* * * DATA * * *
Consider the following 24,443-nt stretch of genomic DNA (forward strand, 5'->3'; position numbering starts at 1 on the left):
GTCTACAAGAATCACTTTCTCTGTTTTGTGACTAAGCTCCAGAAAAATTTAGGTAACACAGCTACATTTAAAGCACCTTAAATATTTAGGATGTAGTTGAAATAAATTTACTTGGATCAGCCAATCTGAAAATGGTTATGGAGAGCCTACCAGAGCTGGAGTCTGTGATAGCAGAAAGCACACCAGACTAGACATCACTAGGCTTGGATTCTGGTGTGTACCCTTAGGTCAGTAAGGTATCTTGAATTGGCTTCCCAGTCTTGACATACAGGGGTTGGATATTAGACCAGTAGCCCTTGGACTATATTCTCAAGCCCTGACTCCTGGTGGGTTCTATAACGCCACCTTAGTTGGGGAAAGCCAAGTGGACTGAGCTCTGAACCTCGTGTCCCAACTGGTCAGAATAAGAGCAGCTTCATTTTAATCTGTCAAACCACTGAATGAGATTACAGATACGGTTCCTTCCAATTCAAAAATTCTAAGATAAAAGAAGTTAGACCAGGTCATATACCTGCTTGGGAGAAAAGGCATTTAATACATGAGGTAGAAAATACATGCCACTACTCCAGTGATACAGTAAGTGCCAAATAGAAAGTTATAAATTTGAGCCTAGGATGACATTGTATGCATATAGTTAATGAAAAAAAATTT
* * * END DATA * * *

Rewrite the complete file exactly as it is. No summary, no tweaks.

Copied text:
Consider the following 24,443-nt stretch of genomic DNA (forward strand, 5'->3'; position numbering starts at 1 on the left):
GTCTACAAGAATCACTTTCTCTGTTTTGTGACTAAGCTCCAGAAAAATTTAGGTAACACAGCTACATTTAAAGCACCTTAAATATTTAGGATGTAGTTGAAATAAATTTACTTGGATCAGCCAATCTGAAAATGGTTATGGAGAGCCTACCAGAGCTGGAGTCTGTGATAGCAGAAAGCACACCAGACTAGACATCACTAGGCTTGGATTCTGGTGTGTACCCTTAGGTCAGTAAGGTATCTTGAATTGGCTTCCCAGTCTTGACATACAGGGGTTGGATATTAGACCAGTAGCCCTTGGACTATATTCTCAAGCCCTGACTCCTGGTGGGTTCTATAACGCCACCTTAGTTGGGGAAAGCCAAGTGGACTGAGCTCTGAACCTCGTGTCCCAACTGGTCAGAATAAGAGCAGCTTCATTTTAATCTGTCAAACCACTGAATGAGATTACAGATACGGTTCCTTCCAATTCAAAAATTCTAAGATAAAAGAAGTTAGACCAGGTCATATACCTGCTTGGGAGAAAAGGCATTTAATACATGAGGTAGAAAATACATGCCACTACTCCAGTGATACAGTAAGTGCCAAATAGAAAGTTATAAATTTGAGCCTAGGATGACATTGTATGCATATAGTTAATGAAAAAAAATTT